Since a group may contain several members and a user can be the member of several groups, a user’s primary group information can’t be revealed from this file. To reveal a user’s primary group information, always the /etc/passwd file should be used.

The /etc/gshadow file

This file stores group password and other password related information. Password information of each group is stored in an individual line. There are four fields in each line.

Group name, group password, group admin, group members

Group name

This field stores the name of group.

Group password

If group password is used, this field stores it in encrypted form. If group password is not used, this field is kept blank to indicate that password is not assigned.

Group admin

This field stores the username of group admin.

Group members

This field stores the username of group members.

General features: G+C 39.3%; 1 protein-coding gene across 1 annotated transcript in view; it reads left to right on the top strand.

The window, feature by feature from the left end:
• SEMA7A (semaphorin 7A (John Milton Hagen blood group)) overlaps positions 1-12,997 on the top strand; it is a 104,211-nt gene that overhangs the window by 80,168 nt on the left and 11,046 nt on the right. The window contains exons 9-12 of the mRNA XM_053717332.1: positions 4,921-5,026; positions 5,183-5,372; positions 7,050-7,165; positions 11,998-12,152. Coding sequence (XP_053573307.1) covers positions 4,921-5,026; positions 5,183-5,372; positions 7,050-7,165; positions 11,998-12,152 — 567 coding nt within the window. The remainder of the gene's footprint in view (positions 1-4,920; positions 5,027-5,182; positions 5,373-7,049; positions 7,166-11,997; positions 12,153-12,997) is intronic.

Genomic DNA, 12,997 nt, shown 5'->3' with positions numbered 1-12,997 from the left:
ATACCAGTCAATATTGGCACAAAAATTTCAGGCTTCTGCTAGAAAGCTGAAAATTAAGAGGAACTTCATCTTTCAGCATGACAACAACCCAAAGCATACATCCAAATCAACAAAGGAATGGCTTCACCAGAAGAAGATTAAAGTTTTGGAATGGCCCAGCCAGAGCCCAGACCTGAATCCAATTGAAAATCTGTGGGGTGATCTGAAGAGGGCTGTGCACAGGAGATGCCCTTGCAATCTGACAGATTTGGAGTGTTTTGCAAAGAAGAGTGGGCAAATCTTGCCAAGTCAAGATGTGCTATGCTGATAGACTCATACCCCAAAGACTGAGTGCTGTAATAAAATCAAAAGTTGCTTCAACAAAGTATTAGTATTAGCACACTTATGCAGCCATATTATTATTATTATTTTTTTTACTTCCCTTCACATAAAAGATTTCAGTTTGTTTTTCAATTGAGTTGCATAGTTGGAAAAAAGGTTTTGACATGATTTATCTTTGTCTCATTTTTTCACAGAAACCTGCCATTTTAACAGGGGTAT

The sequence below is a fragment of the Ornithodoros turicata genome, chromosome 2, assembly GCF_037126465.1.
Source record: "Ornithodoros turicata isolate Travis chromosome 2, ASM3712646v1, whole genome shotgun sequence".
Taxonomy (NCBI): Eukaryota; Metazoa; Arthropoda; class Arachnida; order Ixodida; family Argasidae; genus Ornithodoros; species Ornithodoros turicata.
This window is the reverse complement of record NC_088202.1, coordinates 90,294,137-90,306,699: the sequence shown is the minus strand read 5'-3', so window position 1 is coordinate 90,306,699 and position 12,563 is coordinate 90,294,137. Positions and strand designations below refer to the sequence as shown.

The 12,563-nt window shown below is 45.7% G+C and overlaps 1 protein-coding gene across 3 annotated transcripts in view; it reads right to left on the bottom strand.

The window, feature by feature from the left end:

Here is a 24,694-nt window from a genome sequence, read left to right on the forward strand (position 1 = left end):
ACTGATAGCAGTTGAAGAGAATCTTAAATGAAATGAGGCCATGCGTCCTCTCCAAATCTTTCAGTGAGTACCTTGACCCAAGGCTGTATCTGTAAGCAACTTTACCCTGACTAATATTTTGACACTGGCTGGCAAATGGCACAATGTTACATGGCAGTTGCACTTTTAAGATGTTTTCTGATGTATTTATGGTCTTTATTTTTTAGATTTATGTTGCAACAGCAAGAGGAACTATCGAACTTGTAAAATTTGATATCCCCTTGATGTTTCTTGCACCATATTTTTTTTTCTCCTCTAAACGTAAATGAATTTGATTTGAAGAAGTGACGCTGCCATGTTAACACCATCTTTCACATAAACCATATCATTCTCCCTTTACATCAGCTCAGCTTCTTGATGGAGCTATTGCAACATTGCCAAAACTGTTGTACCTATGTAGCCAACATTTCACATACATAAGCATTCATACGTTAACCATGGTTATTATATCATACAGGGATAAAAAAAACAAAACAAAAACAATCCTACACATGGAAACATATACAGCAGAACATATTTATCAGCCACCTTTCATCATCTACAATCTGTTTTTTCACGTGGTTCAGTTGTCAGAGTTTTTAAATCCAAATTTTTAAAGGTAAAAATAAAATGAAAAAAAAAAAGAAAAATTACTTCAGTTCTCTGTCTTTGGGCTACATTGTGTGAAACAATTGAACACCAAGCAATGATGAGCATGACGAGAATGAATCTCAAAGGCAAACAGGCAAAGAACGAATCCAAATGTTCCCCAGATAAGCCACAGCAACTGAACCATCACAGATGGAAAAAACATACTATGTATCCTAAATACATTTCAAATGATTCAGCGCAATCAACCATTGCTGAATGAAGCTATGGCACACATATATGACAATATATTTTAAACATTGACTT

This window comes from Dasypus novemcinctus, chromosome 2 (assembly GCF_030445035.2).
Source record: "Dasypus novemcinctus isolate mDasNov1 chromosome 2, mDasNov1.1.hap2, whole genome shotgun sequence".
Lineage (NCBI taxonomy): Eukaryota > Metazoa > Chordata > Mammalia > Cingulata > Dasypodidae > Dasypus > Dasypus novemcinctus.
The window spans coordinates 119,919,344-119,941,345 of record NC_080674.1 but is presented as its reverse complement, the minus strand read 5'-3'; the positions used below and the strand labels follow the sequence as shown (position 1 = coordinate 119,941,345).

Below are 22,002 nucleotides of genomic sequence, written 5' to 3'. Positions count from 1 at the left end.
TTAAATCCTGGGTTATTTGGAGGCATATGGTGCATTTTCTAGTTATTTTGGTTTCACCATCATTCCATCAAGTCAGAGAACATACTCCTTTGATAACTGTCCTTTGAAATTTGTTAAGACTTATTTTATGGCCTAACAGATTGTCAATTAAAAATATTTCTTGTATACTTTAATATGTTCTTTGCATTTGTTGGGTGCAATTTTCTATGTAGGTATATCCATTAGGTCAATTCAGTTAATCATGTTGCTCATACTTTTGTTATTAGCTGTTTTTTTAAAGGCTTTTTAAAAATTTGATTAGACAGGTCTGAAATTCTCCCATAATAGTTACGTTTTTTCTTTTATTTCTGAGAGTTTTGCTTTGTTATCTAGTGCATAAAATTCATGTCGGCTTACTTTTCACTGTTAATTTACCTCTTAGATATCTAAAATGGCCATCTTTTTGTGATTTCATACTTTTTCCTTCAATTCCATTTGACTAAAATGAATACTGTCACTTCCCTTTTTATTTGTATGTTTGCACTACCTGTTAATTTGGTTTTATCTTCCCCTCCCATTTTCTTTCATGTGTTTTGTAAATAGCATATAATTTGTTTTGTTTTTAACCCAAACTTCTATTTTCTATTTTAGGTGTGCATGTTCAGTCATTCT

The /etc/passwd file

This file contains a list of all user accounts. Each user account is stored in an individual line. Each line contains following seven fields separated by colons.

  1. Username
  2. Placeholder character for password
  3. UID
  4. GID
  5. Description
  6. Home directory
  7. Login shell

The /etc/shadow file

This file stores users’ password and password related information. Just like /etc/passwd file, this file also uses an individual line for each entry. Each line contains following nine fields.

  1. Username
  2. Encrypted password
  3. Number of days when password was last changed
  4. Number of days before password can be changed
  5. Number of days after password must be changed
  6. Number of days before password expiry date to display the warning message
  7. Number of days to disable the account after the password expiry
  8. Number of days since the account is disabled
  9. Reserved field

Since the /etc/passwd and the /etc/shadow files are highly tested in RedHat exams and heavily used in user management, I will explain both files and their fields in detail in next parts of this tutorial.

That’s all for this part. In next part we will learn the /etc/passwd file and its field in detail. If you like this tutorial, please don’t forget to share it through your favorite social channel.